The Lowdown: Les Claypool is the frontman of Primus and the patron saint of slap bass. Sean Lennon is the son of Beatles legend John Lennon, as well as a longtime fixture in the indie rock scene. In 2016, when the two men were on breaks from their many other projects, they recorded an album together as The Claypool Lennon Delirium.
Whenever lead personalities join forces, there’s a chance the results will feel disjointed, thrown together. But the Delirium turned out to have real chemistry, built on a shared vocabulary of prog and psychedelia. 2016’s Monolith of Phobos was a throwback to the drugged-out mythologies of King Crimson and Cream, and it turned into a sleeper hit. Now with South of Reality, The Claypool Lennon Delirium sound like they’ve been playing together decades instead of just over two years.
The Good: The voices of Lennon and Claypool balance each other, with one sounding like a stoned angel and the other like a drunken demon. Claypool is at his off-the-wall best on “Toadyman’s Hour”, a slow, kooky satire built on vintage slap bass. On “Blood and Rockets”, Lennon takes the lead for the tale of Jack Parsons, the real-life rocket engineer who fell under the influence of Aleister Crowley and became obsessed with Thelema occultism. The song spans two movements, swelling and fading away with the rise and falls of rockets. The subject matter is perfect for the Delirium and serves as a showcase for some of their most ambitious ideas.
On the “Cricket Chronicles Revisited”, Claypool and Lennon return to a character from Monolith of Phobos. On that album, the cricket found a prescription pill bottle with a genie inside. Sure enough, “Chronicles Revisited” is another rant against the consumerization of mental health, but it also shows that the band is thinking across albums. The Claypool Lennon Delirium isn’t just some side project; it’s a self-contained world.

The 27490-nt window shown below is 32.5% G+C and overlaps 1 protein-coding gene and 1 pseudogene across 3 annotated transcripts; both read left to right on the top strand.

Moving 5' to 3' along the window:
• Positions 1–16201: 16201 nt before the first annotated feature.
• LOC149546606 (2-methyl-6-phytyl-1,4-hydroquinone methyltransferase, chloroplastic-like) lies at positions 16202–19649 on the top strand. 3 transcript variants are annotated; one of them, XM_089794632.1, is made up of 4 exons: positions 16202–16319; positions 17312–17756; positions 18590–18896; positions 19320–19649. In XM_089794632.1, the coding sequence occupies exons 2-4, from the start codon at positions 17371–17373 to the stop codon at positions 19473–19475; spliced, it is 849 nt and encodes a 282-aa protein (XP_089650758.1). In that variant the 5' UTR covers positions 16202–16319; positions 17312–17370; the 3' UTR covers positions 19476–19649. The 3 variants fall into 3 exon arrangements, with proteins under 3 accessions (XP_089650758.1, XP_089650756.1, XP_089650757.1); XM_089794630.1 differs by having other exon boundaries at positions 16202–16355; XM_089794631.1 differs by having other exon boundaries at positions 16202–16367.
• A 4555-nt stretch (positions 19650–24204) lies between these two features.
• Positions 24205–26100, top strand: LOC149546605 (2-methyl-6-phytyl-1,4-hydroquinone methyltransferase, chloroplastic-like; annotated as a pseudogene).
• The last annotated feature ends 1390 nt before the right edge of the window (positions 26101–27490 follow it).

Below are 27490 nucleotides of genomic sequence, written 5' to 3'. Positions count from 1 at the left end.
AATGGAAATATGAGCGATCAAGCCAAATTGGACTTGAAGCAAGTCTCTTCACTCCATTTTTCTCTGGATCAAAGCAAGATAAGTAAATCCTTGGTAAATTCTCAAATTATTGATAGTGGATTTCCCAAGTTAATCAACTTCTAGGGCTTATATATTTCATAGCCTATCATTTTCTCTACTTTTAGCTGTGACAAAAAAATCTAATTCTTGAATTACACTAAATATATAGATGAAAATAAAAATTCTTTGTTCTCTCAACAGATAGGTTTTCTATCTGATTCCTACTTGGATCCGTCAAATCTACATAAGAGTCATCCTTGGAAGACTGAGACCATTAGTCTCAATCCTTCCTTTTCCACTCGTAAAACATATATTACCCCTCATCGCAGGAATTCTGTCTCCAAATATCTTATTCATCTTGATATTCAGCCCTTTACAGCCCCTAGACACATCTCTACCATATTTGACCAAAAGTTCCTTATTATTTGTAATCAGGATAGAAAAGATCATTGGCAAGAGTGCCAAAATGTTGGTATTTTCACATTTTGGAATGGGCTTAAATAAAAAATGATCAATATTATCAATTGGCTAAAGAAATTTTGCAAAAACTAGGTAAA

The Bad: Most of the lyrics are barbs aimed at modern society, but many of these miss the mark. Consider the first character in “Easily Charmed by Fools”: “She’s easily charmed by fools/ She likes to swipe right for pretty boys on Tinder/ Desperate measures lead to desperate situations.” That’s our only description of this character. She’s easily charmed by fools because she … uses a dating app? Is she actually a fool, or is she just a millennial? There’s lots of cultural commentary like this, where it feels like the commentators don’t understand the culture.
On “LIttle Fishes”, one of the questions is “When will the youth get on its hind legs?” As in, when will young people become politically active? Meanwhile, we’re living through the tensest culture wars since the ’60s and ’70s. Young people on the right and left, from the Kent State gun girl to the Parkland shooting survivors, Black Lives Matter protesters, and All Lives Matter counter-protesters, MAGA hats to pussy hats, are making their voices heard. Frankly, if you’re asking when the youth will stand on their hind legs in 2019, then you’re in no position to accuse other people of being fools. This isn’t aimed at real youths, but instead the whole idea of young people, the equivalent of shouting, “Get off my lawn!”
The Verdict: There’s plenty here for hardcore fans and a few songs that will appeal to almost everyone. Claypool’s bass is still popping, while Lennon’s guitar tends towards old rock cliches. Lyrics have never been the strongest part of either of their music, and this is no exception. But there’s enough skill and joy in this music to make the listening worthwhile, even if Lennon and Claypool can sound at times like the cranky, old uncles of psychedelic rock.
Essential Tracks: “Blood and Rockets – Movement I, Saga of Jack Parsons – Movement II, Too the Moon” and “Toadyman’s Hour”